The preparation principle of Anodizing aluminum

The principle of the preparation of anodized aluminum is the anodic effect (also known as anodization).

Reaction mechanism
The anode effect is a unique phenomenon of molten salt electrolysis, and the performance of electrolytic aluminum production is even more obvious. When the anode effect occurs in production, the voltage of the electrolytic cell rises sharply, reaching 20-50V, sometimes even higher. Its occurrence has a great impact on the entire electrolysis series, reducing the current efficiency, affecting various technical indicators of electrolysis, and reducing the output and quality of aluminum, destroying the stable power supply of the entire electrolysis series. In terms of processing methods, there are nothing more than two: use effect rods (wood rods) to extinguish, or reduce the anode, increase the amount of aluminum oxide, in order to achieve the purpose of extinguishing the anode effect. No better treatment has been found yet.

The anode effect occurs because as the electrolysis process progresses, the oxygen-containing ions in the electrolyte gradually decrease. When it reaches a certain level, fluorine is precipitated and reacts with the anode carbon to generate carbon fluoride. The carbon fluoride is decomposed again. Fine carbon particles are precipitated. These carbon particles are attached to the surface of the anode, preventing the electrolyte from contacting the anode, making the electrolyte unable to wet the anode well, just like water can not wet the oiled surface, forming a gap between the electrolyte and the anode. A layer of poorly conductive gas film will increase the anode overvoltage and cause the anode effect. When new alumina is added, oxygen is precipitated on the anode again, and the oxygen reacts with the carbon powder to gradually make the surface of the anode quiet, the resistance decreases, and the electrolysis process becomes normal again.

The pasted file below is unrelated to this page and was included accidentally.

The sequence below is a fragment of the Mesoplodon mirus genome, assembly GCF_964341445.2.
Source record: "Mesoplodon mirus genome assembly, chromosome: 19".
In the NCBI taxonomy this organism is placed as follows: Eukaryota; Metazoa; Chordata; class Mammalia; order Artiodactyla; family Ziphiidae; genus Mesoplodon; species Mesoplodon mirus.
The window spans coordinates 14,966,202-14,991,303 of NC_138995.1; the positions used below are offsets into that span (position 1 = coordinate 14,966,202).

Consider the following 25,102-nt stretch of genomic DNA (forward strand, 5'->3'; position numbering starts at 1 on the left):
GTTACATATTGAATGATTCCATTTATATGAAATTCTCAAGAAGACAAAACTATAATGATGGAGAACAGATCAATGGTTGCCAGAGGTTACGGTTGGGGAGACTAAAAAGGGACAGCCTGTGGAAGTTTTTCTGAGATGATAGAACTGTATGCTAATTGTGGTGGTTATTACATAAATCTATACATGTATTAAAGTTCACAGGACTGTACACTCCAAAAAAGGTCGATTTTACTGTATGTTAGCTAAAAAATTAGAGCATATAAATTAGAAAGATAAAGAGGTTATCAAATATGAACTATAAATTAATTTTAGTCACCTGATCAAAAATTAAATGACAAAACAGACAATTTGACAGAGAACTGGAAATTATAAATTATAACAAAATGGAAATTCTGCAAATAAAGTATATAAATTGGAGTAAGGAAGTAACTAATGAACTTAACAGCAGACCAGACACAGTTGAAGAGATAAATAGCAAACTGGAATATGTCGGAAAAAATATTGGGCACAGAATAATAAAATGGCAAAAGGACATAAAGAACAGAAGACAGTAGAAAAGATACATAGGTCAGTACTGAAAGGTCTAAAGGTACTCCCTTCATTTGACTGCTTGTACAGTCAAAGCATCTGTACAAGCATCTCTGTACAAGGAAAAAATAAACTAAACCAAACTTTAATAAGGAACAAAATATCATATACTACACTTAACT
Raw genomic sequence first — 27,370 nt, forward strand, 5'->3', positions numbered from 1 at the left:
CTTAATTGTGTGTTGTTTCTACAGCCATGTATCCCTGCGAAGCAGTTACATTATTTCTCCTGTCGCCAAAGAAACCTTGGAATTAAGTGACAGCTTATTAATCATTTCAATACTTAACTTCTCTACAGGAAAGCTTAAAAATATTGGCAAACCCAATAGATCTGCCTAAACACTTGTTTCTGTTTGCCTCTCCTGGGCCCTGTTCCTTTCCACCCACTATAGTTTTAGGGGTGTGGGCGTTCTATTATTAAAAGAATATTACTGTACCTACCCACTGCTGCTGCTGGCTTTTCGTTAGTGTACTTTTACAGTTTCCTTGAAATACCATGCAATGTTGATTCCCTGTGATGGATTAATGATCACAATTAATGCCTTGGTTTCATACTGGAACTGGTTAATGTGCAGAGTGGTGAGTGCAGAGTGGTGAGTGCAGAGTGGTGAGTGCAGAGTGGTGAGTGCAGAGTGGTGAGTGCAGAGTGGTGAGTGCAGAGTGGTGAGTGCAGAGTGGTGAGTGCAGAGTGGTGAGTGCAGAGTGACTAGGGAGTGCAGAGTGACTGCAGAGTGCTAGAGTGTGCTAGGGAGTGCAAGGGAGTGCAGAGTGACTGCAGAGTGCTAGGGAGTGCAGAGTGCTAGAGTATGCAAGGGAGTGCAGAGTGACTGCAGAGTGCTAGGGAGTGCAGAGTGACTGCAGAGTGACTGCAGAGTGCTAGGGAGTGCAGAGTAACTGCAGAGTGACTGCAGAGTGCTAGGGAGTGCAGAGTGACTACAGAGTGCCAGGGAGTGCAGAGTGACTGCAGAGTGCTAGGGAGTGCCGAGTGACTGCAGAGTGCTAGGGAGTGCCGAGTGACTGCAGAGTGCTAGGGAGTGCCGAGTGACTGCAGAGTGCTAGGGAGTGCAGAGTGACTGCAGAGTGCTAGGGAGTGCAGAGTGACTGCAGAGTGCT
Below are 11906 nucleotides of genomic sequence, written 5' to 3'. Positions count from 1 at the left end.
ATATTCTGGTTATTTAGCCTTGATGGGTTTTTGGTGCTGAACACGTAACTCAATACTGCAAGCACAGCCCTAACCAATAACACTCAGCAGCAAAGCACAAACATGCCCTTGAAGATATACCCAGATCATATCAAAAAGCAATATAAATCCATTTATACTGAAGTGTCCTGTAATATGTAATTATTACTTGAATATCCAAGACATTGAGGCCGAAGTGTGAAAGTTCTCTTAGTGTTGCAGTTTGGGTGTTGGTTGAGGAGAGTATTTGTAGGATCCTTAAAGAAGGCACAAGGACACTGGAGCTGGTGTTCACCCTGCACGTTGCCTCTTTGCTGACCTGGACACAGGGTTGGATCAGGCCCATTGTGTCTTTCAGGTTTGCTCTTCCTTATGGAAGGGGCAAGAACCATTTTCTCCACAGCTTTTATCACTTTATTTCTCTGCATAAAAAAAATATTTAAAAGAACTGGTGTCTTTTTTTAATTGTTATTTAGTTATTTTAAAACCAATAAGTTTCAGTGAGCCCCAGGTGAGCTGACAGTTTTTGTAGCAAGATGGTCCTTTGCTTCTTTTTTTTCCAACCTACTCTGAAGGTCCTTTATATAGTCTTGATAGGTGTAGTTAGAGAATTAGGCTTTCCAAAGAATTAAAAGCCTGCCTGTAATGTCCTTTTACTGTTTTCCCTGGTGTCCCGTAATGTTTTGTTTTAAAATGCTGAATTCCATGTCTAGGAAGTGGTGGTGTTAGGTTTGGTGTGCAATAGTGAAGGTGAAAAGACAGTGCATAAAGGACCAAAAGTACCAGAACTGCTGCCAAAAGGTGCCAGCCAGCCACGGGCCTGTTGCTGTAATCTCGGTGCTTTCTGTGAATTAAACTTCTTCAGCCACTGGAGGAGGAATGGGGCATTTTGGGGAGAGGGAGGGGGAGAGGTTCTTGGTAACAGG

In terms of production, when the anode effect occurs, the temperature of the electrolyte rises sharply from the normal value of 940°C to 955°C to 980°C to 990°C. The furnace side melts and becomes thinner, which increases the corrosion of the side carbon blocks. possibility. The sharp rise in voltage causes the series of currents to fluctuate and affects the output of the electrolytic cell. Increase in power consumption. The method of extinguishing the anode effect in production is to insert the effect rod (about 2 to 3 meters in diameter and 2 to 4 cm in diameter) into the aluminum liquid to burn the wood rod to remove the gas film on the bottom of the anode, and to clean the bottom of the anode, which is actually burning. The entire process of molten aluminum lasts about 3 to 5 minutes, and the electrochemical process of electrolysis is stopped at this time. This is the reason why electrolysis workers often say "the effect of time does not produce aluminum, and it also consumes electricity." As a result, serious losses of molten aluminum were caused. Take the 300KA intermediate blanking pre-baking tank as an example: the effect coefficient is 0.3 times per tank day, the effect time is 5 minutes, the current efficiency is 93%, and one anode effect produces less primary aluminum: 300×0.3355×5÷60=8.4kg, per ton of aluminum Power consumption increased by 158kwh. Most of this energy is converted into heat energy during production, which causes the temperature between the electrode pitches of the electrolytic cell to rise sharply, and then conducts to the periphery of the anode, which raises the temperature of the electrolytic cell and causes a large amount of volatilization of aluminum fluoride in the electrolyte. Therefore, the traditional anode effect method can no longer adapt to today's modern electrolytic cell production.
In the environmental aspect of aluminum electrolysis production, the anode effect is also accompanied by the production of PFCs (CF4·C2F6) which is destructive to the atmospheric ozone layer. Today's western developed countries have extremely strict environmental protection requirements for aluminum electrolysis.
Anodizing  aluminum
Anodizing  aluminum